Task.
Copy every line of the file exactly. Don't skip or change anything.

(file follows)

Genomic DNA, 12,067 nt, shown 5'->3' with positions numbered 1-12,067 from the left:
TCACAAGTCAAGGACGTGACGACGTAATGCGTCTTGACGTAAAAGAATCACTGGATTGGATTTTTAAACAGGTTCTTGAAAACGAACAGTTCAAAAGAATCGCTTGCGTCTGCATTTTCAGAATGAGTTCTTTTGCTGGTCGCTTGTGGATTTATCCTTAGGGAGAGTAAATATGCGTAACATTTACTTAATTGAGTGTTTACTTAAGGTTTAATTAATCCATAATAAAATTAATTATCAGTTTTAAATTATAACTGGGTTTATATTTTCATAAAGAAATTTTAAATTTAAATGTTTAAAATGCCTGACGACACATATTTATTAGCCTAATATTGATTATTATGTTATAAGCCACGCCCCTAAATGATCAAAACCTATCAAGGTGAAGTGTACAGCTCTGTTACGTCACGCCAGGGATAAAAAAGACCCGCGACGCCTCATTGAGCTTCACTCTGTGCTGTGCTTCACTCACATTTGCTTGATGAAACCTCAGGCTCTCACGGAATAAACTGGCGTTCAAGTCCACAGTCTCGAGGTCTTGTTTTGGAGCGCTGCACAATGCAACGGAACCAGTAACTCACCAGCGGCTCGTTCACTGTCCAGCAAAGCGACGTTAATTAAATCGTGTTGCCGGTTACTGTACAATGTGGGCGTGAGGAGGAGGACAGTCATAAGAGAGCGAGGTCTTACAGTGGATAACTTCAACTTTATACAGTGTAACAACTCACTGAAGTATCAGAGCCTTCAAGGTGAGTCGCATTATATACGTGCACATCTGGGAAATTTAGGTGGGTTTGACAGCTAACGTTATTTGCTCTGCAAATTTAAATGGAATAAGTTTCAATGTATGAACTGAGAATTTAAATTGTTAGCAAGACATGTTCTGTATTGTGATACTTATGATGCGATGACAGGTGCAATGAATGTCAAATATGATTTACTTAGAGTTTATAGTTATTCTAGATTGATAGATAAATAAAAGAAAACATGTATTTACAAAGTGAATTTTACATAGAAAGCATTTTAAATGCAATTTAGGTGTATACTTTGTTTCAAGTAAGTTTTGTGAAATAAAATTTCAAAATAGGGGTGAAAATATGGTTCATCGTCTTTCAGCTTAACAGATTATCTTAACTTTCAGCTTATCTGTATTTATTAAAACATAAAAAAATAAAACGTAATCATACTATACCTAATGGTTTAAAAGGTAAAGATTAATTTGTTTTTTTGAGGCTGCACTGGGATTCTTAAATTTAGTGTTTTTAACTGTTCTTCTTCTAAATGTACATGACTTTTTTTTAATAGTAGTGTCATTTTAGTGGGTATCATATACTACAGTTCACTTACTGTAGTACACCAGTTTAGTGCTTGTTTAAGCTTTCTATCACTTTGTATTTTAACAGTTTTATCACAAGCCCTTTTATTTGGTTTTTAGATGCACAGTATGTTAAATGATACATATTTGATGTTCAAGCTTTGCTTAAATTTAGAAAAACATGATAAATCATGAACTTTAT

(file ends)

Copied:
Genomic DNA, 12,067 nt, shown 5'->3' with positions numbered 1-12,067 from the left:
TCACAAGTCAAGGACGTGACGACGTAATGCGTCTTGACGTAAAAGAATCACTGGATTGGATTTTTAAACAGGTTCTTGAAAACGAACAGTTCAAAAGAATCGCTTGCGTCTGCATTTTCAGAATGAGTTCTTTTGCTGGTCGCTTGTGGATTTATCCTTAGGGAGAGTAAATATGCGTAACATTTACTTAATTGAGTGTTTACTTAAGGTTTAATTAATCCATAATAAAATTAATTATCAGTTTTAAATTATAACTGGGTTTATATTTTCATAAAGAAATTTTAAATTTAAATGTTTAAAATGCCTGACGACACATATTTATTAGCCTAATATTGATTATTATGTTATAAGCCACGCCCCTAAATGATCAAAACCTATCAAGGTGAAGTGTACAGCTCTGTTACGTCACGCCAGGGATAAAAAAGACCCGCGACGCCTCATTGAGCTTCACTCTGTGCTGTGCTTCACTCACATTTGCTTGATGAAACCTCAGGCTCTCACGGAATAAACTGGCGTTCAAGTCCACAGTCTCGAGGTCTTGTTTTGGAGCGCTGCACAATGCAACGGAACCAGTAACTCACCAGCGGCTCGTTCACTGTCCAGCAAAGCGACGTTAATTAAATCGTGTTGCCGGTTACTGTACAATGTGGGCGTGAGGAGGAGGACAGTCATAAGAGAGCGAGGTCTTACAGTGGATAACTTCAACTTTATACAGTGTAACAACTCACTGAAGTATCAGAGCCTTCAAGGTGAGTCGCATTATATACGTGCACATCTGGGAAATTTAGGTGGGTTTGACAGCTAACGTTATTTGCTCTGCAAATTTAAATGGAATAAGTTTCAATGTATGAACTGAGAATTTAAATTGTTAGCAAGACATGTTCTGTATTGTGATACTTATGATGCGATGACAGGTGCAATGAATGTCAAATATGATTTACTTAGAGTTTATAGTTATTCTAGATTGATAGATAAATAAAAGAAAACATGTATTTACAAAGTGAATTTTACATAGAAAGCATTTTAAATGCAATTTAGGTGTATACTTTGTTTCAAGTAAGTTTTGTGAAATAAAATTTCAAAATAGGGGTGAAAATATGGTTCATCGTCTTTCAGCTTAACAGATTATCTTAACTTTCAGCTTATCTGTATTTATTAAAACATAAAAAAATAAAACGTAATCATACTATACCTAATGGTTTAAAAGGTAAAGATTAATTTGTTTTTTTGAGGCTGCACTGGGATTCTTAAATTTAGTGTTTTTAACTGTTCTTCTTCTAAATGTACATGACTTTTTTTTAATAGTAGTGTCATTTTAGTGGGTATCATATACTACAGTTCACTTACTGTAGTACACCAGTTTAGTGCTTGTTTAAGCTTTCTATCACTTTGTATTTTAACAGTTTTATCACAAGCCCTTTTATTTGGTTTTTAGATGCACAGTATGTTAAATGATACATATTTGATGTTCAAGCTTTGCTTAAATTTAGAAAAACATGATAAATCATGAACTTTAT